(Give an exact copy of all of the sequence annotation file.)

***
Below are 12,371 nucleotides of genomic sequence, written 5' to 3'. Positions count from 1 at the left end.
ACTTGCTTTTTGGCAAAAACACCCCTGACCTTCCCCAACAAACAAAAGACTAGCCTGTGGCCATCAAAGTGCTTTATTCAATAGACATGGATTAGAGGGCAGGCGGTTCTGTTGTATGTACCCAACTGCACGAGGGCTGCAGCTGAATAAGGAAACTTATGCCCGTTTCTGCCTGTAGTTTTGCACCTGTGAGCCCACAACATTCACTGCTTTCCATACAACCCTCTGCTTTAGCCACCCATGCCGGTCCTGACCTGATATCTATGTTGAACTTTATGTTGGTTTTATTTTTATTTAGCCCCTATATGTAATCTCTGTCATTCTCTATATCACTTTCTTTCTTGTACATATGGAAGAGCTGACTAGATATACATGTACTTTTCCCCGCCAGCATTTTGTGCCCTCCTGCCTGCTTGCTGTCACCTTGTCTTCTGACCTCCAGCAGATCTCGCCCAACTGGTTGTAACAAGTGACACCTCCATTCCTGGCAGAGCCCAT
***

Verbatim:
Below are 12,371 nucleotides of genomic sequence, written 5' to 3'. Positions count from 1 at the left end.
ACTTGCTTTTTGGCAAAAACACCCCTGACCTTCCCCAACAAACAAAAGACTAGCCTGTGGCCATCAAAGTGCTTTATTCAATAGACATGGATTAGAGGGCAGGCGGTTCTGTTGTATGTACCCAACTGCACGAGGGCTGCAGCTGAATAAGGAAACTTATGCCCGTTTCTGCCTGTAGTTTTGCACCTGTGAGCCCACAACATTCACTGCTTTCCATACAACCCTCTGCTTTAGCCACCCATGCCGGTCCTGACCTGATATCTATGTTGAACTTTATGTTGGTTTTATTTTTATTTAGCCCCTATATGTAATCTCTGTCATTCTCTATATCACTTTCTTTCTTGTACATATGGAAGAGCTGACTAGATATACATGTACTTTTCCCCGCCAGCATTTTGTGCCCTCCTGCCTGCTTGCTGTCACCTTGTCTTCTGACCTCCAGCAGATCTCGCCCAACTGGTTGTAACAAGTGACACCTCCATTCCTGGCAGAGCCCAT